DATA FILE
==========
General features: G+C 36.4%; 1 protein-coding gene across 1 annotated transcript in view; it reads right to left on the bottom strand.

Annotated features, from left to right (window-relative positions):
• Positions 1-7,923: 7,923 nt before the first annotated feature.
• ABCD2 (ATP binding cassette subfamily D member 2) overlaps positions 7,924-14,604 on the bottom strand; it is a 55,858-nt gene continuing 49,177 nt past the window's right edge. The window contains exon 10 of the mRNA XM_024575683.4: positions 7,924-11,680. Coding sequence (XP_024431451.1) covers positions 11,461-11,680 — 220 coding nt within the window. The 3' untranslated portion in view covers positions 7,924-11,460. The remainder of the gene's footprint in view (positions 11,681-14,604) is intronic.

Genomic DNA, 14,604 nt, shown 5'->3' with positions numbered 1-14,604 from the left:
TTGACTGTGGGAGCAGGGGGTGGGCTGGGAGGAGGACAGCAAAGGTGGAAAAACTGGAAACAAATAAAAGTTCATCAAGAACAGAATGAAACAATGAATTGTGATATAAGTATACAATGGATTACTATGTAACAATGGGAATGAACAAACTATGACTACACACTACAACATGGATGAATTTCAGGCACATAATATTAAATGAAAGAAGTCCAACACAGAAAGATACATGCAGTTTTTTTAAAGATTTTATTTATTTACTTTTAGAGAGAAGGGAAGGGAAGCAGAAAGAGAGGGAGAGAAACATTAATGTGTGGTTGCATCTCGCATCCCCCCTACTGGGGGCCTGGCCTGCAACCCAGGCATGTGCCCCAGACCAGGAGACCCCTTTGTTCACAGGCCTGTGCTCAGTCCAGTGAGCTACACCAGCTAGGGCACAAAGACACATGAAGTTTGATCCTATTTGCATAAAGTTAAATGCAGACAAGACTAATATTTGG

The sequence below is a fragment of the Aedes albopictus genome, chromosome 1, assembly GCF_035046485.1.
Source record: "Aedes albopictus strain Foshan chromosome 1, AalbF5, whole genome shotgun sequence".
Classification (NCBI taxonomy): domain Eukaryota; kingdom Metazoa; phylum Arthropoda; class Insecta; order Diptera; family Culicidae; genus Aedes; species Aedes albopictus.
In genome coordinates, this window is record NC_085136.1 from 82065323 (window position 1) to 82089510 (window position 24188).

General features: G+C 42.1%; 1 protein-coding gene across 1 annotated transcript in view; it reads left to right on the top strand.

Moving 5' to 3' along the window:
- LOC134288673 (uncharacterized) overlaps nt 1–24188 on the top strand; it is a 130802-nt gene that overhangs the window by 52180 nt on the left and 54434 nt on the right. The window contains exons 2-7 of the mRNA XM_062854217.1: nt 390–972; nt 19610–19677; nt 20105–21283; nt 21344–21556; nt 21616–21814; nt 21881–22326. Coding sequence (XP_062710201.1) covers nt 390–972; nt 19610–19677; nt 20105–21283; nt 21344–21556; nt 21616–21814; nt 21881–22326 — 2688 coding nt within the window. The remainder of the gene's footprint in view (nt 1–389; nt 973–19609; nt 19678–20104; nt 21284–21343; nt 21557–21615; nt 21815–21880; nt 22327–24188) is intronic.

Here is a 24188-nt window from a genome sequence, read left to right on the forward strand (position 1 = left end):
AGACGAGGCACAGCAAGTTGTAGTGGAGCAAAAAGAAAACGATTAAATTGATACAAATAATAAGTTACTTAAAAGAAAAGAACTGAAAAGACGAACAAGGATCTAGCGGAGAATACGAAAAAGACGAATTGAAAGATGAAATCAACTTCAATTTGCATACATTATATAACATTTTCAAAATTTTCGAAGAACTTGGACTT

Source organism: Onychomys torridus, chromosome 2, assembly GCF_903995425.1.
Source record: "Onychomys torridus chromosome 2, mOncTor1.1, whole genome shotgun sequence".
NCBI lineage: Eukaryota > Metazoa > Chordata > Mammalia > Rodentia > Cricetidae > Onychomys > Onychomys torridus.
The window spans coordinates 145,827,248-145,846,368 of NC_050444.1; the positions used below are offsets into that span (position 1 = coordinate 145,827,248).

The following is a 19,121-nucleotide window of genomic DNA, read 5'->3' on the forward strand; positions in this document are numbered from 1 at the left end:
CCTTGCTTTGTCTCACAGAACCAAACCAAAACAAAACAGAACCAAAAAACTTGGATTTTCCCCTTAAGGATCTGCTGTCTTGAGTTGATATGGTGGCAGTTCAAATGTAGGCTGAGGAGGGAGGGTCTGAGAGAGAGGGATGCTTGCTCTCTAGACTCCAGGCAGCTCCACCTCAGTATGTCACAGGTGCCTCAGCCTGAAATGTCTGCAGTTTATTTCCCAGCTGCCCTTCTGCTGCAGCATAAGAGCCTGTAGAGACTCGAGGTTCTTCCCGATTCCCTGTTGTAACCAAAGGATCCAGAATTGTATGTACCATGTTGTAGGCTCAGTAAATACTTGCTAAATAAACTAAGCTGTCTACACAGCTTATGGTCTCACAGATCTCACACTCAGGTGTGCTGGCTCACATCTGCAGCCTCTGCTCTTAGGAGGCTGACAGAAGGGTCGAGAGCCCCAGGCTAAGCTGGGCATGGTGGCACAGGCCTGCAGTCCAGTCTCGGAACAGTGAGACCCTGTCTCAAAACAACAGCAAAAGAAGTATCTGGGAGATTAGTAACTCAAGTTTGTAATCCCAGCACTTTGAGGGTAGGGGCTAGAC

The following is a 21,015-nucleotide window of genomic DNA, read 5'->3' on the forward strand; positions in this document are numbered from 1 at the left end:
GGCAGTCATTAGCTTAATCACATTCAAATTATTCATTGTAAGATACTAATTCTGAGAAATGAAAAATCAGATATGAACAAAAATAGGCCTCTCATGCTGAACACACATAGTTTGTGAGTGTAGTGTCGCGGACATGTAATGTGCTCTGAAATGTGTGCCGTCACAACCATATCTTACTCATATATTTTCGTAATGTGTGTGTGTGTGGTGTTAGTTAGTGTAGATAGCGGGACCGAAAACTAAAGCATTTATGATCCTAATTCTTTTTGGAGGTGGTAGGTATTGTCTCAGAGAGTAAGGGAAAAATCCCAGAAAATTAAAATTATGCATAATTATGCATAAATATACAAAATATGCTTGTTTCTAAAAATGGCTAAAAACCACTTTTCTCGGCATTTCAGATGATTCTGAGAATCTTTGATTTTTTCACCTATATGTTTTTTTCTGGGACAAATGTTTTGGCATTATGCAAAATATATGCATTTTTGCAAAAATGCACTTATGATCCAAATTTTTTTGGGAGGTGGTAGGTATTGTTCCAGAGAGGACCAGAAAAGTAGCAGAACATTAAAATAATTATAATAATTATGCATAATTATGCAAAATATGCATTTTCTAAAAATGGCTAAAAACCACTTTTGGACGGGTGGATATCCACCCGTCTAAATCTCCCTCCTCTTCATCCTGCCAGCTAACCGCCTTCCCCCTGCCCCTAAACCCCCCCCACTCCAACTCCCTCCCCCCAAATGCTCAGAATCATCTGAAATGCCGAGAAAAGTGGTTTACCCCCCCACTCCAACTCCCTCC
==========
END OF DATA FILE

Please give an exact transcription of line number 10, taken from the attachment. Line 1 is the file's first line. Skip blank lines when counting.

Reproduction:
In genome coordinates, this window is record NC_085136.1 from 82065323 (window position 1) to 82089510 (window position 24188).